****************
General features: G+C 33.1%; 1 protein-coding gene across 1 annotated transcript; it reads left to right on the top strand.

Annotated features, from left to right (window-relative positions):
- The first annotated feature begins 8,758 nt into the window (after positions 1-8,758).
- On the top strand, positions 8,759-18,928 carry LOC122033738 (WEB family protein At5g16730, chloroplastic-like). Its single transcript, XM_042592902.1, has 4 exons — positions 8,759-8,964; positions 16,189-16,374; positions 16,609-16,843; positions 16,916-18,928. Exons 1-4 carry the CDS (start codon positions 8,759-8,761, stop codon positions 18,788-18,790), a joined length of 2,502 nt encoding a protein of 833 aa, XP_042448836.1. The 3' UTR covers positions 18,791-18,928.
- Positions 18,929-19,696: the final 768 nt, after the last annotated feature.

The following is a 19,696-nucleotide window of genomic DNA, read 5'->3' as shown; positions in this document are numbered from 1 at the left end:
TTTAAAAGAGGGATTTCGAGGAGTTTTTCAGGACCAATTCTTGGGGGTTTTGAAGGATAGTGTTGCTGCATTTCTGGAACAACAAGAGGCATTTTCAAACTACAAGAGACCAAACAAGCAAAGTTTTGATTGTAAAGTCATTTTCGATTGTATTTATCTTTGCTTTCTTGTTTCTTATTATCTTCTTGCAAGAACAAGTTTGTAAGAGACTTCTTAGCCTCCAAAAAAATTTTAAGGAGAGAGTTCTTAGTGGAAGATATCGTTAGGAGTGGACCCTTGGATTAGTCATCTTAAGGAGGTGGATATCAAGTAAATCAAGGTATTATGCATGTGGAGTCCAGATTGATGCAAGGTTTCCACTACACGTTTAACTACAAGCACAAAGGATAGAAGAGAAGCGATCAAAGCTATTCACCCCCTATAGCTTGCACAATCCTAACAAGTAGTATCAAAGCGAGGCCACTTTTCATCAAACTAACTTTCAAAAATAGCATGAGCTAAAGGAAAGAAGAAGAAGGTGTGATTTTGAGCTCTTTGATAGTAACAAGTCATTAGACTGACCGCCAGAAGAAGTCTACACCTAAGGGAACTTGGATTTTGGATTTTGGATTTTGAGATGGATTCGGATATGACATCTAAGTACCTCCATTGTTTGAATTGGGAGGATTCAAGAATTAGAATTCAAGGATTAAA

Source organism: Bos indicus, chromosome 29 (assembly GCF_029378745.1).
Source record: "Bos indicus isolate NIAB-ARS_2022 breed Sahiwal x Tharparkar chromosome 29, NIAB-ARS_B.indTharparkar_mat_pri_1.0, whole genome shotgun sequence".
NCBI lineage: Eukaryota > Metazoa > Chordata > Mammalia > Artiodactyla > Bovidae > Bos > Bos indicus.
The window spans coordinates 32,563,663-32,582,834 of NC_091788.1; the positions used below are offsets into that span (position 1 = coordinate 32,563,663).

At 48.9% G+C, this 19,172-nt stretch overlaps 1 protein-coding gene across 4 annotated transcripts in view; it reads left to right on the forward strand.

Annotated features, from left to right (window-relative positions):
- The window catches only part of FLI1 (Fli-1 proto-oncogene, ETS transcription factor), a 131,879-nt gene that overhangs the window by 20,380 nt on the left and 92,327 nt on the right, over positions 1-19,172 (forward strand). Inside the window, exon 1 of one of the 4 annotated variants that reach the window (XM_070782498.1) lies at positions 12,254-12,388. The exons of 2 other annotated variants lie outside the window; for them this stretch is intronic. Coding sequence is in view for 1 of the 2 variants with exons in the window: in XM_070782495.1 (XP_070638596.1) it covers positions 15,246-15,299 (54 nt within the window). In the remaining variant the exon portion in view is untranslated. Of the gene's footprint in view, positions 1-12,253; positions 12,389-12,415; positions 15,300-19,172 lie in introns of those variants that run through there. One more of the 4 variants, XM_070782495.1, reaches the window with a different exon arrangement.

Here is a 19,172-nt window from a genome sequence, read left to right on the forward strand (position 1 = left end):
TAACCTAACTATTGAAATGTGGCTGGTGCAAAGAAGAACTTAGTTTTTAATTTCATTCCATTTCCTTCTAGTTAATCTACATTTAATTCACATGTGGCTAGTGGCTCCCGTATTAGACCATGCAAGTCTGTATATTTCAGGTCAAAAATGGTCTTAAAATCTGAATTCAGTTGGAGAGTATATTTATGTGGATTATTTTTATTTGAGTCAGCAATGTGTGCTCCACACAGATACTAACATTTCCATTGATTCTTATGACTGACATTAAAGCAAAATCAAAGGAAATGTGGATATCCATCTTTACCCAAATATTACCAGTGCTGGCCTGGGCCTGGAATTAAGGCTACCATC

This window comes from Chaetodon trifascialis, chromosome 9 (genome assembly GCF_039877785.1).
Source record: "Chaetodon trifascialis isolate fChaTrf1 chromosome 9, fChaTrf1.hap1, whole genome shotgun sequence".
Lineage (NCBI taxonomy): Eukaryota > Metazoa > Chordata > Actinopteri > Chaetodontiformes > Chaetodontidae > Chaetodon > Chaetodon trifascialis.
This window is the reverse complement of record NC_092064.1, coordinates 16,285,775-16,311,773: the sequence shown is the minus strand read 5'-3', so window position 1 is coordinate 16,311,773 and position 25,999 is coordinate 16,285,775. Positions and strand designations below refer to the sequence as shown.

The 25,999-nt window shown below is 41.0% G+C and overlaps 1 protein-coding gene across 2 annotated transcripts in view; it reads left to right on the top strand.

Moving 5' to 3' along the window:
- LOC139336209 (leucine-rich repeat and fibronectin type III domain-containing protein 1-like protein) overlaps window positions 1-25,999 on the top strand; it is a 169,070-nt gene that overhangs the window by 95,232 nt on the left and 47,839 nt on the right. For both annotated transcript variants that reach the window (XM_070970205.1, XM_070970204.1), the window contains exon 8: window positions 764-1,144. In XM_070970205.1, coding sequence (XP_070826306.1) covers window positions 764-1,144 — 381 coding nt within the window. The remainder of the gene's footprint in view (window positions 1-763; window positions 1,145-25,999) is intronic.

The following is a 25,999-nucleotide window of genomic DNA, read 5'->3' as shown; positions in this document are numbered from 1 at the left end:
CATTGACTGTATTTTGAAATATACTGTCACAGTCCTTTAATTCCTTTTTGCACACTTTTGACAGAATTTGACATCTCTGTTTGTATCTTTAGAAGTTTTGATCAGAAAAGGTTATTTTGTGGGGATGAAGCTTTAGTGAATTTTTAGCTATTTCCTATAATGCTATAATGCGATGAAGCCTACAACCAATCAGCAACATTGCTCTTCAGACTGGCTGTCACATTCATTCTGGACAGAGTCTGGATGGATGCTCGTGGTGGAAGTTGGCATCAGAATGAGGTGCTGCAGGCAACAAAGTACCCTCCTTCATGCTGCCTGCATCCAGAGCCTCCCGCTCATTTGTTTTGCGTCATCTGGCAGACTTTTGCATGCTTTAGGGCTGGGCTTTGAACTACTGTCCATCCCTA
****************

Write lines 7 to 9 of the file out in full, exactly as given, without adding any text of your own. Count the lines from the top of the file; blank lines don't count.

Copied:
TTTAAAAGAGGGATTTCGAGGAGTTTTTCAGGACCAATTCTTGGGGGTTTTGAAGGATAGTGTTGCTGCATTTCTGGAACAACAAGAGGCATTTTCAAACTACAAGAGACCAAACAAGCAAAGTTTTGATTGTAAAGTCATTTTCGATTGTATTTATCTTTGCTTTCTTGTTTCTTATTATCTTCTTGCAAGAACAAGTTTGTAAGAGACTTCTTAGCCTCCAAAAAAATTTTAAGGAGAGAGTTCTTAGTGGAAGATATCGTTAGGAGTGGACCCTTGGATTAGTCATCTTAAGGAGGTGGATATCAAGTAAATCAAGGTATTATGCATGTGGAGTCCAGATTGATGCAAGGTTTCCACTACACGTTTAACTACAAGCACAAAGGATAGAAGAGAAGCGATCAAAGCTATTCACCCCCTATAGCTTGCACAATCCTAACAAGTAGTATCAAAGCGAGGCCACTTTTCATCAAACTAACTTTCAAAAATAGCATGAGCTAAAGGAAAGAAGAAGAAGGTGTGATTTTGAGCTCTTTGATAGTAACAAGTCATTAGACTGACCGCCAGAAGAAGTCTACACCTAAGGGAACTTGGATTTTGGATTTTGGATTTTGAGATGGATTCGGATATGACATCTAAGTACCTCCATTGTTTGAATTGGGAGGATTCAAGAATTAGAATTCAAGGATTAAA

Source organism: Bos indicus, chromosome 29 (assembly GCF_029378745.1).
Source record: "Bos indicus isolate NIAB-ARS_2022 breed Sahiwal x Tharparkar chromosome 29, NIAB-ARS_B.indTharparkar_mat_pri_1.0, whole genome shotgun sequence".